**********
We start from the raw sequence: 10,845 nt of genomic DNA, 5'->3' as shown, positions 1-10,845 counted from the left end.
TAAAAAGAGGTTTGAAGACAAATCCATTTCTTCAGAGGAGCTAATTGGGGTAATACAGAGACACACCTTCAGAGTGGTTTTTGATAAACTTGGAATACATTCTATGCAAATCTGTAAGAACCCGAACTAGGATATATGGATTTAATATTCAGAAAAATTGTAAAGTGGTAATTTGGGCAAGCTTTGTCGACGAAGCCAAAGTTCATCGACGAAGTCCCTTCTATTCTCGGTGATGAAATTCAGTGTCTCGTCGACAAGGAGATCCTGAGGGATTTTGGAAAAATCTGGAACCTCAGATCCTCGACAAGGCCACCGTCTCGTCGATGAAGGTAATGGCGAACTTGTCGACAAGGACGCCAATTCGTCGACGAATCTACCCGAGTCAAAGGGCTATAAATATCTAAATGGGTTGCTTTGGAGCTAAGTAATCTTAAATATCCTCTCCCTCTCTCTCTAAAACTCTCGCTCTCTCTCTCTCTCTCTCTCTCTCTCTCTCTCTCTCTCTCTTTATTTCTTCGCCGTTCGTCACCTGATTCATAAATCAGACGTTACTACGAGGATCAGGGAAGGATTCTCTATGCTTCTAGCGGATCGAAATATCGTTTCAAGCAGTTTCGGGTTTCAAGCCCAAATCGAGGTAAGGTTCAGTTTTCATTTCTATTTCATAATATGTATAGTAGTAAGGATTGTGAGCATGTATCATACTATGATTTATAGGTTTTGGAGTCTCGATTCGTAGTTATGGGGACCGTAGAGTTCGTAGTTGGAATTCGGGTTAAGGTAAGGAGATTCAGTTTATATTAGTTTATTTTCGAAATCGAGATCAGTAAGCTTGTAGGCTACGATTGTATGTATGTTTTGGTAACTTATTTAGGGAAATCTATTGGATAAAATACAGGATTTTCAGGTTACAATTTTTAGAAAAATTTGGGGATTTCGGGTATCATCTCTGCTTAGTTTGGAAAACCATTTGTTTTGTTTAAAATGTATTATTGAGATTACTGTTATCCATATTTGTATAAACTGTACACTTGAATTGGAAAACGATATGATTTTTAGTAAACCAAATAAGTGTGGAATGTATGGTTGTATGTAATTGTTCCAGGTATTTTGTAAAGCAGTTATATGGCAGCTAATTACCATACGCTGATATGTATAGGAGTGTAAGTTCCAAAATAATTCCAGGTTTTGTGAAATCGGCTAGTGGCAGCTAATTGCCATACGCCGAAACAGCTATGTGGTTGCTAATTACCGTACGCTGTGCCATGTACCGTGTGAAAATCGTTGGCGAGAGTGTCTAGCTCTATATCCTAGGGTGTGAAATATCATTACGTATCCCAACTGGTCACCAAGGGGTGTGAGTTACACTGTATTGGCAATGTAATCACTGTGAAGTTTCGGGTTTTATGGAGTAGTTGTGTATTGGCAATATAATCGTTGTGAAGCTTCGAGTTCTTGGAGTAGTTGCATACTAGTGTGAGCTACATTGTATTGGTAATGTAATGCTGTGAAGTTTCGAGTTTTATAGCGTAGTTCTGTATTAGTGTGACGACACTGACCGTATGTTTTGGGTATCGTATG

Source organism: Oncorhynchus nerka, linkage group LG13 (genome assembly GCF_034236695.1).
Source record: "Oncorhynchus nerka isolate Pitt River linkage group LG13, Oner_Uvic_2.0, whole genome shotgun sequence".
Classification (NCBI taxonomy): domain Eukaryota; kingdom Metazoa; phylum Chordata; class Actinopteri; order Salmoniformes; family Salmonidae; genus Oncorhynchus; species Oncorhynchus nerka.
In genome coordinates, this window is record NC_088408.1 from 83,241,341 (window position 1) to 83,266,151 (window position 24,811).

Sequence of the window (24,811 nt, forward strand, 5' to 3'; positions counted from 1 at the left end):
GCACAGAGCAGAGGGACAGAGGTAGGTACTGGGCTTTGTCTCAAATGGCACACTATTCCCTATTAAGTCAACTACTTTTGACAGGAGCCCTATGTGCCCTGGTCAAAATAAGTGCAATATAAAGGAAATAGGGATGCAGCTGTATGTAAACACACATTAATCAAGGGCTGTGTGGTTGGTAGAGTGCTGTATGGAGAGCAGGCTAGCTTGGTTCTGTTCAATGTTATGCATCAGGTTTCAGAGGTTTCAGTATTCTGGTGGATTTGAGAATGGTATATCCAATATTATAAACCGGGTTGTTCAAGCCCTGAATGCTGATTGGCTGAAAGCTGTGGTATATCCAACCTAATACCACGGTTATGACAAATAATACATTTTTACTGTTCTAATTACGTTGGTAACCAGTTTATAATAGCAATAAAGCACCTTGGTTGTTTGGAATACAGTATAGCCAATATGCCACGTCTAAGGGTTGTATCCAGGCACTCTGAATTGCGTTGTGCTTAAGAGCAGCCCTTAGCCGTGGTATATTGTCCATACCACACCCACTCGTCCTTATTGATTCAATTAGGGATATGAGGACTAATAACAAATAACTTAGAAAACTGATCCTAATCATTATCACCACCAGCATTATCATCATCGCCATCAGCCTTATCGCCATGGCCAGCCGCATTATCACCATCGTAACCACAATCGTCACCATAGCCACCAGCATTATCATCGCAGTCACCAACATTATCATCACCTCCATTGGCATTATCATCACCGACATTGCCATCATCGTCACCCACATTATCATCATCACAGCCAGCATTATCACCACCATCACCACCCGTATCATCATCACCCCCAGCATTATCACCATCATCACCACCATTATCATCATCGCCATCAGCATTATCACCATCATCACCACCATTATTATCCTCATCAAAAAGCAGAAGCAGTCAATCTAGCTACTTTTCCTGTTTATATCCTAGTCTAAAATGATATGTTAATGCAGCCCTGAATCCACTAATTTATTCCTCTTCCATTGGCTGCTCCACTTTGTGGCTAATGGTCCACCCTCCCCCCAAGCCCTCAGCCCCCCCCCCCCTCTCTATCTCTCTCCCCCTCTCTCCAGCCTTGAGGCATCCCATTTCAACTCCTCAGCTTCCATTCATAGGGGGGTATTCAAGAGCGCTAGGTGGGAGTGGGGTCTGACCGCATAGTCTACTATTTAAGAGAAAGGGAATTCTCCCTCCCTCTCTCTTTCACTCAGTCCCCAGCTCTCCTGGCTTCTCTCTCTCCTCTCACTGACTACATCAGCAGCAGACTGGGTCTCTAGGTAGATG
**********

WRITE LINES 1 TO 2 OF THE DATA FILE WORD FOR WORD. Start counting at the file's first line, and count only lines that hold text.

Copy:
We start from the raw sequence: 10,845 nt of genomic DNA, 5'->3' as shown, positions 1-10,845 counted from the left end.
TAAAAAGAGGTTTGAAGACAAATCCATTTCTTCAGAGGAGCTAATTGGGGTAATACAGAGACACACCTTCAGAGTGGTTTTTGATAAACTTGGAATACATTCTATGCAAATCTGTAAGAACCCGAACTAGGATATATGGATTTAATATTCAGAAAAATTGTAAAGTGGTAATTTGGGCAAGCTTTGTCGACGAAGCCAAAGTTCATCGACGAAGTCCCTTCTATTCTCGGTGATGAAATTCAGTGTCTCGTCGACAAGGAGATCCTGAGGGATTTTGGAAAAATCTGGAACCTCAGATCCTCGACAAGGCCACCGTCTCGTCGATGAAGGTAATGGCGAACTTGTCGACAAGGACGCCAATTCGTCGACGAATCTACCCGAGTCAAAGGGCTATAAATATCTAAATGGGTTGCTTTGGAGCTAAGTAATCTTAAATATCCTCTCCCTCTCTCTCTAAAACTCTCGCTCTCTCTCTCTCTCTCTCTCTCTCTCTCTCTCTCTCTCTCTTTATTTCTTCGCCGTTCGTCACCTGATTCATAAATCAGACGTTACTACGAGGATCAGGGAAGGATTCTCTATGCTTCTAGCGGATCGAAATATCGTTTCAAGCAGTTTCGGGTTTCAAGCCCAAATCGAGGTAAGGTTCAGTTTTCATTTCTATTTCATAATATGTATAGTAGTAAGGATTGTGAGCATGTATCATACTATGATTTATAGGTTTTGGAGTCTCGATTCGTAGTTATGGGGACCGTAGAGTTCGTAGTTGGAATTCGGGTTAAGGTAAGGAGATTCAGTTTATATTAGTTTATTTTCGAAATCGAGATCAGTAAGCTTGTAGGCTACGATTGTATGTATGTTTTGGTAACTTATTTAGGGAAATCTATTGGATAAAATACAGGATTTTCAGGTTACAATTTTTAGAAAAATTTGGGGATTTCGGGTATCATCTCTGCTTAGTTTGGAAAACCATTTGTTTTGTTTAAAATGTATTATTGAGATTACTGTTATCCATATTTGTATAAACTGTACACTTGAATTGGAAAACGATATGATTTTTAGTAAACCAAATAAGTGTGGAATGTATGGTTGTATGTAATTGTTCCAGGTATTTTGTAAAGCAGTTATATGGCAGCTAATTACCATACGCTGATATGTATAGGAGTGTAAGTTCCAAAATAATTCCAGGTTTTGTGAAATCGGCTAGTGGCAGCTAATTGCCATACGCCGAAACAGCTATGTGGTTGCTAATTACCGTACGCTGTGCCATGTACCGTGTGAAAATCGTTGGCGAGAGTGTCTAGCTCTATATCCTAGGGTGTGAAATATCATTACGTATCCCAACTGGTCACCAAGGGGTGTGAGTTACACTGTATTGGCAATGTAATCACTGTGAAGTTTCGGGTTTTATGGAGTAGTTGTGTATTGGCAATATAATCGTTGTGAAGCTTCGAGTTCTTGGAGTAGTTGCATACTAGTGTGAGCTACATTGTATTGGTAATGTAATGCTGTGAAGTTTCGAGTTTTATAGCGTAGTTCTGTATTAGTGTGACGACACTGACCGTATGTTTTGGGTATCGTATG